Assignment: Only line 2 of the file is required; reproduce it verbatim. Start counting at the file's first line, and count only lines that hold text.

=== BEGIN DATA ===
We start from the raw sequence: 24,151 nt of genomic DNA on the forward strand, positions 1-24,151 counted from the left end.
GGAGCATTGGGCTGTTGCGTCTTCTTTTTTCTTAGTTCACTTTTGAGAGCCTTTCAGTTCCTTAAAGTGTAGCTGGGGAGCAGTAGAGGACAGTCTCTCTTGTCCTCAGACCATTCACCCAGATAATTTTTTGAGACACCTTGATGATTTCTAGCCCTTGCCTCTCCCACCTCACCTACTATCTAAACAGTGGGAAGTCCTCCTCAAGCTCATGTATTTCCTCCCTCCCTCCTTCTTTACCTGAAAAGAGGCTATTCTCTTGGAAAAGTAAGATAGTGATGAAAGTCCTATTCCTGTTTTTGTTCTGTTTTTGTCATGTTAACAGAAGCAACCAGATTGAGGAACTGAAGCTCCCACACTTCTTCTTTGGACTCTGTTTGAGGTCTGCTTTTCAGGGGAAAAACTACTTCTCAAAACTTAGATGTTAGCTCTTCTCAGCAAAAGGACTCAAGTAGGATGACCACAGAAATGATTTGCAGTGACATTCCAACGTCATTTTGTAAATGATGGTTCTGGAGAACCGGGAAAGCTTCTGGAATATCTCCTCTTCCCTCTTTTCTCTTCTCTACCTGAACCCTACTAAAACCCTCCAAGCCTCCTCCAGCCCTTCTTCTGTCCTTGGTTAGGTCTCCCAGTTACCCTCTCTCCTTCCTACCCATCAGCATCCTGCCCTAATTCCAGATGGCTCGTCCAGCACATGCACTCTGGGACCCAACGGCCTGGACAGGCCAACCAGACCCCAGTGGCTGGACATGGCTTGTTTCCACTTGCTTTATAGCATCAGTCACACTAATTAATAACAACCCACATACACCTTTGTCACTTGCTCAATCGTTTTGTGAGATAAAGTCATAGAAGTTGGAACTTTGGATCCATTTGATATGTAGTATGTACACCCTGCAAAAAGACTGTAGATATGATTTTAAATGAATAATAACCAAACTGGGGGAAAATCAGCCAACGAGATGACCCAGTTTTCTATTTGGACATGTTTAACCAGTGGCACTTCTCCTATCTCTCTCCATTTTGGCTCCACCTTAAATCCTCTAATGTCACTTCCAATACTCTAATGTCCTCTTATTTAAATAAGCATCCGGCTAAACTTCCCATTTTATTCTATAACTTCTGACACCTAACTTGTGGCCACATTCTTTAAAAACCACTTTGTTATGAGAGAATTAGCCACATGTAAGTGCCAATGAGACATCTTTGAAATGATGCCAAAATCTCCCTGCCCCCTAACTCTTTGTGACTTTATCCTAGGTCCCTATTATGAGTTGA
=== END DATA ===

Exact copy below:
GGAGCATTGGGCTGTTGCGTCTTCTTTTTTCTTAGTTCACTTTTGAGAGCCTTTCAGTTCCTTAAAGTGTAGCTGGGGAGCAGTAGAGGACAGTCTCTCTTGTCCTCAGACCATTCACCCAGATAATTTTTTGAGACACCTTGATGATTTCTAGCCCTTGCCTCTCCCACCTCACCTACTATCTAAACAGTGGGAAGTCCTCCTCAAGCTCATGTATTTCCTCCCTCCCTCCTTCTTTACCTGAAAAGAGGCTATTCTCTTGGAAAAGTAAGATAGTGATGAAAGTCCTATTCCTGTTTTTGTTCTGTTTTTGTCATGTTAACAGAAGCAACCAGATTGAGGAACTGAAGCTCCCACACTTCTTCTTTGGACTCTGTTTGAGGTCTGCTTTTCAGGGGAAAAACTACTTCTCAAAACTTAGATGTTAGCTCTTCTCAGCAAAAGGACTCAAGTAGGATGACCACAGAAATGATTTGCAGTGACATTCCAACGTCATTTTGTAAATGATGGTTCTGGAGAACCGGGAAAGCTTCTGGAATATCTCCTCTTCCCTCTTTTCTCTTCTCTACCTGAACCCTACTAAAACCCTCCAAGCCTCCTCCAGCCCTTCTTCTGTCCTTGGTTAGGTCTCCCAGTTACCCTCTCTCCTTCCTACCCATCAGCATCCTGCCCTAATTCCAGATGGCTCGTCCAGCACATGCACTCTGGGACCCAACGGCCTGGACAGGCCAACCAGACCCCAGTGGCTGGACATGGCTTGTTTCCACTTGCTTTATAGCATCAGTCACACTAATTAATAACAACCCACATACACCTTTGTCACTTGCTCAATCGTTTTGTGAGATAAAGTCATAGAAGTTGGAACTTTGGATCCATTTGATATGTAGTATGTACACCCTGCAAAAAGACTGTAGATATGATTTTAAATGAATAATAACCAAACTGGGGGAAAATCAGCCAACGAGATGACCCAGTTTTCTATTTGGACATGTTTAACCAGTGGCACTTCTCCTATCTCTCTCCATTTTGGCTCCACCTTAAATCCTCTAATGTCACTTCCAATACTCTAATGTCCTCTTATTTAAATAAGCATCCGGCTAAACTTCCCATTTTATTCTATAACTTCTGACACCTAACTTGTGGCCACATTCTTTAAAAACCACTTTGTTATGAGAGAATTAGCCACATGTAAGTGCCAATGAGACATCTTTGAAATGATGCCAAAATCTCCCTGCCCCCTAACTCTTTGTGACTTTATCCTAGGTCCCTATTATGAGTTGA